After a hiatus, the One Year Wonder series is back! Please, hold your applause. After taking a look at the very short-lived Red Sox careers of Don Aase, Bob Watson and some joker named Tom Seaver, it’s time for our next installment, which features Nick Esasky, who had the best season of his career with the Sox. Remember, these are players who shone bright but only played one or part of one season with Boston.
How He Came to Boston
A talented high school player, Esasky would have been one of those top 100 prospect types after he was taken No. 17 overall in the 1978 amateur draft out of Carol City High School by the Cincinnati Reds.
His first-round pedigree didn’t necessarily feed into booming minor league success, as Esasky was a solid, if not spectacular hitter during his five-year run-up to his MLB debut. He showed definite pop, smashing 30 home runs in 1980 and 27 in 1982, the year before he was called up.
Esasky started the 1983 season in the minors but he was called up and made his debut on June 19 of that year. His work with the lumber was enough to keep him at the MLB level. Playing primarily as a third baseman, Esasky slashed .265/.328/.450 in 335 plate appearances, roping 12 home runs and recording and OPS+ of 112. That season led to a consistent gig as a bat in the Reds’ lineup through most of the 80s. Although he began at the hot corner, he would go on to play outfield and first base as well, playing primarily at the latter post during his last few years for the Reds.
From 1983 to 1988 he would amass 2,392 plate appearances and put together 92 home runs, 319 RBI and a slash line of .245/.324/.436 for the Reds, but before the 1989 season he was traded for a pair of youngsters from Boston (Todd Benzinger and Jeff Sellers), altering the course of his career.
What He Did in Boston
Esasky joined a team that had just been swept in the ALCS. Benzinger, a 25-year-old, had been the primary first baseman for the 1988 Sox and Esasky was easily an upgrade, as Benzinger only batted .254/.293/.425 the year before he was traded. However, there were few who would have guessed just how big an upgrade Esasky would be.
He was humming along at his usual pace through the first few months of the season. He was solid in April, cooled a bit in May and then consistently hit across June and July. However, it was in August when he erupted and turned a solid season into a legendary one. During the eighth month of the year, Esasky slashed .304/.347/.587 as he blasted nine home runs and drove in 35. His big August must have struck some fear into opposing pitchers because in September, Esasky actually produced a higher OPS (.958 vs. .934) despite hitting five fewer home runs, thanks in part to the 20 walks he took. Those free passes lifted his on-base percentage to .446 for the month, far outstripping his pace the rest of the season.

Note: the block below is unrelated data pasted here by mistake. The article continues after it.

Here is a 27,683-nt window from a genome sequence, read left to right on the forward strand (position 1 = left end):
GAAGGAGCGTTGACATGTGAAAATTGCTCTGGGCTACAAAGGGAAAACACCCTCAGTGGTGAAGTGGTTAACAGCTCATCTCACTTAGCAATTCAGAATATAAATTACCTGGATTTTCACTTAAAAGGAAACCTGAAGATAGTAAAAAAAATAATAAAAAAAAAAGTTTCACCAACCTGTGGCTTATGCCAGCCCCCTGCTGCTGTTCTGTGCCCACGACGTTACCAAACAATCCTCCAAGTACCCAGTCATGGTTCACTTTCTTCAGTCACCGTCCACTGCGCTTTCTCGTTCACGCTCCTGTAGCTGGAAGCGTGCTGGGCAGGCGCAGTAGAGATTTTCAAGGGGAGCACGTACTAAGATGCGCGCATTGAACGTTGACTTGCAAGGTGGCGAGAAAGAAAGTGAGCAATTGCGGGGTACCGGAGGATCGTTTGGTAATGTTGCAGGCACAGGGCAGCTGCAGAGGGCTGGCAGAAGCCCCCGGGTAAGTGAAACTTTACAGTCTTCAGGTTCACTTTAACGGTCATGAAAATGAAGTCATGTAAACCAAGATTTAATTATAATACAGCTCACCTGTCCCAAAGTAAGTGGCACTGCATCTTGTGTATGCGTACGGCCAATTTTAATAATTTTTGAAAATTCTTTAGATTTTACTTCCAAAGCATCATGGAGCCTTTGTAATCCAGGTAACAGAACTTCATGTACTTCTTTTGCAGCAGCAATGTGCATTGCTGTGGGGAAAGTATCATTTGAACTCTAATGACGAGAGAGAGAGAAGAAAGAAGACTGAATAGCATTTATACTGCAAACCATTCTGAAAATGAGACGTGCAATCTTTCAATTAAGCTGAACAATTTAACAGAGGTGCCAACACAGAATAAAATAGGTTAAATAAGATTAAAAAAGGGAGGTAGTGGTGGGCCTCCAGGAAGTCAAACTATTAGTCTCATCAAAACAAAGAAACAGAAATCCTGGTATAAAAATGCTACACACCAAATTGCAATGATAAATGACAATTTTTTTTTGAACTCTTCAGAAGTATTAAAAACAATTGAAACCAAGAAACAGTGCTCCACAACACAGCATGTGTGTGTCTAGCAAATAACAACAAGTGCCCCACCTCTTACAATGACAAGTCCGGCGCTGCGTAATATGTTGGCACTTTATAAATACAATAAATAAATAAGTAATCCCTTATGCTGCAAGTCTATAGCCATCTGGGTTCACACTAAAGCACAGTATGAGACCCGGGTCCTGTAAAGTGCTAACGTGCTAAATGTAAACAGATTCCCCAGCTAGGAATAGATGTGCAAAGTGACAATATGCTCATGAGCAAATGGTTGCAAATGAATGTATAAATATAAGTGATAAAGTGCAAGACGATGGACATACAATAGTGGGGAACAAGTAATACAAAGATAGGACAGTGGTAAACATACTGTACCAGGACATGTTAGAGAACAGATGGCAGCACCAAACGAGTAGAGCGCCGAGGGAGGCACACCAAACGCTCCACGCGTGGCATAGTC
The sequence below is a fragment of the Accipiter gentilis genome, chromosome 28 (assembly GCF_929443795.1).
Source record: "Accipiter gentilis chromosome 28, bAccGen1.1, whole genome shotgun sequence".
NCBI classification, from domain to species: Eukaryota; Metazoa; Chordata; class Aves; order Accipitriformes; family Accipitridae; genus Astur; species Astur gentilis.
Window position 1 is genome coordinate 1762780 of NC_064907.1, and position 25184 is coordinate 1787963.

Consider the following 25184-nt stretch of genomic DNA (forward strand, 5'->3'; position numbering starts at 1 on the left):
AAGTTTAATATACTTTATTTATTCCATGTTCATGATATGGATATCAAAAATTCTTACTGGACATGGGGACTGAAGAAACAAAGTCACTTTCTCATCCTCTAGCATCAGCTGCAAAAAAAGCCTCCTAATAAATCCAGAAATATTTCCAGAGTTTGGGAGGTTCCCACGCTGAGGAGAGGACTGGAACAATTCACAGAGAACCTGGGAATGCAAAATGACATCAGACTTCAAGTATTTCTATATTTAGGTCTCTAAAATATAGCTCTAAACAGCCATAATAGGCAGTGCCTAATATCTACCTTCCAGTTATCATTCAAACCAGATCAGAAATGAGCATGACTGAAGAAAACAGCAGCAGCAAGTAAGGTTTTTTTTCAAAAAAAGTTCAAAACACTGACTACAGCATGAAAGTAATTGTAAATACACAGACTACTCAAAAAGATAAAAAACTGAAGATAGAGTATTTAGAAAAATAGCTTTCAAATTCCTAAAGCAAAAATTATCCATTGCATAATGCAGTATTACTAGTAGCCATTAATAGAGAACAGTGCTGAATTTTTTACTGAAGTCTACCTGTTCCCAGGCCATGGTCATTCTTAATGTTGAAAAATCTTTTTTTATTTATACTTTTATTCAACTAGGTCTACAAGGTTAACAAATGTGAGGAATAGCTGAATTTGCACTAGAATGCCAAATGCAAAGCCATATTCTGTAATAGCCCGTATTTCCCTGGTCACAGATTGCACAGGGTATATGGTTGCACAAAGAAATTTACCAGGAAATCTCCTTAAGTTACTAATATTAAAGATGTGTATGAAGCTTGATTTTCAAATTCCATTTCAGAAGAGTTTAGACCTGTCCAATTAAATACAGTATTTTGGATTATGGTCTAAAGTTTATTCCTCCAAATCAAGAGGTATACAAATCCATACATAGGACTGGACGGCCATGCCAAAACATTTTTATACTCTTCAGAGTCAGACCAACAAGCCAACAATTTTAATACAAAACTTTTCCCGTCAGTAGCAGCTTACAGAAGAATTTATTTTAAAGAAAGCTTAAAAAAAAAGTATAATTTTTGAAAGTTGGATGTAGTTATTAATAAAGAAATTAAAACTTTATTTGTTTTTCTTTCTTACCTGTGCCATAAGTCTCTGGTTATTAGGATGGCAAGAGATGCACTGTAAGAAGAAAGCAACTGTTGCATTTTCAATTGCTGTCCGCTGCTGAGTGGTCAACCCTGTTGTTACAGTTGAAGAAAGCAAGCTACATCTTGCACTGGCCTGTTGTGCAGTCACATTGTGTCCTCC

As most people know, Fenway Park is a hitters haven and it certainly was for Esasky, who hit 15 of his 30 home runs for the season at home. Along with those career-high 30 bombs, he also finished with personal bests in hits (156), doubles (26), RBI (108), OPS+ (133) and bWAR (3.9). He managed to rank as the third most valuable player on the Sox roster, beating out mainstays like Mike Greenwell, Ellis Burks and Dwight Evans. The only players to be worth more wins for the Red Sox were Wade Boggs and Roger Clemens.
Why He Left Boston
Unfortunately, the Sox did not make the postseason in 1989, finishing 83-79 and third in the AL East. That winter, Esasky was granted free agency for the first time in his career and he capitalized on what appeared to be his breakout season by signing a three-year deal with the Atlanta Braves worth $5.6 million. At age 30 all signs pointed to a few more peak years for Esasky with Atlanta, even if the Braves had just finished in sixth place in the NL West (yes, the NL West) for the third season in a row.
What He Did After Boston
Unfortunately, that’s not how things turned out. Esasky only played in nine games for the Braves, as his career was cut short by an ear infection which caused vertigo. Esasky remained on Atlanta’s books through his contract until he was released on July 17, 1992.
Don’t feel too bad for the Braves. They won the NL West in three-straight seasons from 1991 to 1993 and then went on to win the NL East in 11-straight when the leagues were split into three divisions. Instead, feel bad for Esasky who went from 30-home run star to out of baseball with the snap of a finger. Baseball is a cruel game at times, and this is one of the crueler plot twists in the game’s history.